Reclassification as a “severe” violator would mean higher gas prices, more emissions permits
By Noelle Phillips
The Denver Post
After years of failing to improve air quality, the Denver region is on the verge of receiving another downgrade by the Environmental Protection Agency that would result in higher gas prices and require more businesses to apply for emissions permits under the federal Clean Air Act.
The move would force refineries to produce a special blend of gasoline for drivers in the ninecounty northern Front Range during the summer months, which the association that represents the state’s gas sellers estimates would increase prices by 40 to 50 cents per gallon by next year.
Michael Ogletree, director of Colorado’s Air Pollution Control Division, estimated Tuesday that 470 businesses could be required to apply for Title V air permits because the threshold for acceptable ozone-creating emissions would drop. However, there are rules that allow businesses to take steps that qualify for exceptions, so the number of newly regulated businesses could be between 100 to 300, he said.
The EPA is expected to formally announce its plan to downgrade Denver and the northern Front Range to “severe” violators of federal ozone standards from “serious” violators on Wednesday by publishing it in the Federal Register.
There will be a 60-day public comment period and then it would take three months or longer for a final decision to be made.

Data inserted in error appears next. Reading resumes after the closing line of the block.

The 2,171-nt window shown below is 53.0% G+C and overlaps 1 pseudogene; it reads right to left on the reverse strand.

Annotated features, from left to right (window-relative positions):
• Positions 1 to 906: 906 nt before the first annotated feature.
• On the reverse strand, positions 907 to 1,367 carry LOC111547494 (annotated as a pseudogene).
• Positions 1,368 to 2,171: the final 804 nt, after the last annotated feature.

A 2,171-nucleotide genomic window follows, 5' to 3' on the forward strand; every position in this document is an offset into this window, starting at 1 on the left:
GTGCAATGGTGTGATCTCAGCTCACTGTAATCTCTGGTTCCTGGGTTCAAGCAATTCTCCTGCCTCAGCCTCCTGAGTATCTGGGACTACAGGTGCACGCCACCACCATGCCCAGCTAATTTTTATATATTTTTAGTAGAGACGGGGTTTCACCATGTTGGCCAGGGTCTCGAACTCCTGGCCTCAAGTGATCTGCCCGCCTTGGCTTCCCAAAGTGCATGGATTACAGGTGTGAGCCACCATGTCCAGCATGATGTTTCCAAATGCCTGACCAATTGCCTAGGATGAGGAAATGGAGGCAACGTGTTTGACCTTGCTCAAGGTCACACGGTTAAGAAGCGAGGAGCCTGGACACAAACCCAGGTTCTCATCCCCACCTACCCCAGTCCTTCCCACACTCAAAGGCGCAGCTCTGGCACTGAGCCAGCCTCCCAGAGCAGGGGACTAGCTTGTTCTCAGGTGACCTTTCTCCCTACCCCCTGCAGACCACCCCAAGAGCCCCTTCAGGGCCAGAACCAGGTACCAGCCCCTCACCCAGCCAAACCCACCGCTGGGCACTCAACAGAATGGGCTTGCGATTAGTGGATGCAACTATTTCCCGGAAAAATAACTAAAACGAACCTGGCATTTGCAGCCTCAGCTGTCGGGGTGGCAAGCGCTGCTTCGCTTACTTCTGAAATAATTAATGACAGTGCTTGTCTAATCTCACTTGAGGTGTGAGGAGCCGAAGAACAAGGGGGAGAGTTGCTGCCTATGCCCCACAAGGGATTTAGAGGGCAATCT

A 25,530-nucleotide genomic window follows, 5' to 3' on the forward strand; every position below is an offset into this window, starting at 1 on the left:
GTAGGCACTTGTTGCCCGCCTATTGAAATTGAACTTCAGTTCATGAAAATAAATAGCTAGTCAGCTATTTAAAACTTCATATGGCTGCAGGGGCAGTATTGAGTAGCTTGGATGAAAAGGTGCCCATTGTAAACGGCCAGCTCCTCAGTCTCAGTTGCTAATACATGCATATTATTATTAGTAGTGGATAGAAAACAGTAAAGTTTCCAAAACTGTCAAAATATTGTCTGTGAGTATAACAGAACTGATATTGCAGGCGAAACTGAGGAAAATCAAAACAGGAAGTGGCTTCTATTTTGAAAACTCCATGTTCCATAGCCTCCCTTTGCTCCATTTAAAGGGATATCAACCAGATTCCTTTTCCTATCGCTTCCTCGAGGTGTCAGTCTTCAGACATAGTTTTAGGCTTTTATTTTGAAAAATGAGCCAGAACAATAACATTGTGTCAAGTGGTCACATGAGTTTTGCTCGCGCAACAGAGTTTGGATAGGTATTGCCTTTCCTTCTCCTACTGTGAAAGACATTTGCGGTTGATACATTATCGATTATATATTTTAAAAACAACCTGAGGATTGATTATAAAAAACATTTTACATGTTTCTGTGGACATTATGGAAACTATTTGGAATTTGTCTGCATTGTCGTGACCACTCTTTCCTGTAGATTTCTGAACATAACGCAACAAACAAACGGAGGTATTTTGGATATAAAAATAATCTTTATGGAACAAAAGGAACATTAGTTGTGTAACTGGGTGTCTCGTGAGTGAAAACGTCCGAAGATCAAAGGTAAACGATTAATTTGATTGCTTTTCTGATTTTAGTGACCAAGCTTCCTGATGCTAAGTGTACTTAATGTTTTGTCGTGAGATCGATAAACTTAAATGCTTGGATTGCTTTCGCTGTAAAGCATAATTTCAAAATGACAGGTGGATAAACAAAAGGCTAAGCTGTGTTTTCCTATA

The agency gave Colorado the designation of “serious” air-quality violator in 2019. “Ground-level ozone remains one of the most challenging public health concerns we face, affecting large numbers of Coloradans and their families,” EPA Regional Administrator KC Becker said in a news release. “EPA’s proposed Clean Air Act reclassification for Denver and the northern Front Range will make sure we are leveraging all available measures and resources as we move forward to reduce ozone pollution with the Colorado Department of Public Health and Environment and all our partners.”
The downgrade was expected by the Colorado Department of Public Health and Environment, which oversees the Air Pollution Control Division.
According to state health officials, the EPA also is moving to reclassify as severe ozone violators the Chicago, Dallas-Fort Worth, Houston and New York City metropolitan areas, as well as the Morongo Band of Mission Indians, a federally recognized tribe in California.
Already, Gov. Jared Polis has asked the state legislature to approve $47 million in the next budget so the Air Pollution Control Division can hire additional staff and update its technology in preparation for the additional permitting that will be required. The additional money also would allow for more air quality monitoring and the capability of sharing it with the public in real time.
The governor also is working with Democrats to pass legislation that would spend about $125 million on projects to address the state’s worsening air quality such as electric school buses, free public transit during the worst summer ozone days and replacing the oldest diesel trucks in the state’s fleet with newer, more fuel-efficient models.
The ultimate goal is to reduce the ozone pollution that hovers over the Front Range, turning the skyline into a dirty brown haze. That smog is created by cars, wildfires, oil and gas drilling and refineries. The pollution causes respiratory problems, including asthma, that especially cause sickness for older people and children.
The EPA’s proposed reclassification of the region’s air quality violations as severe is based on monitoring data collected between 2018 and 2020, which concluded Denver and the northern Front Range failed to meet ozone standards required under the Clean Air Act, the EPA’s news release said.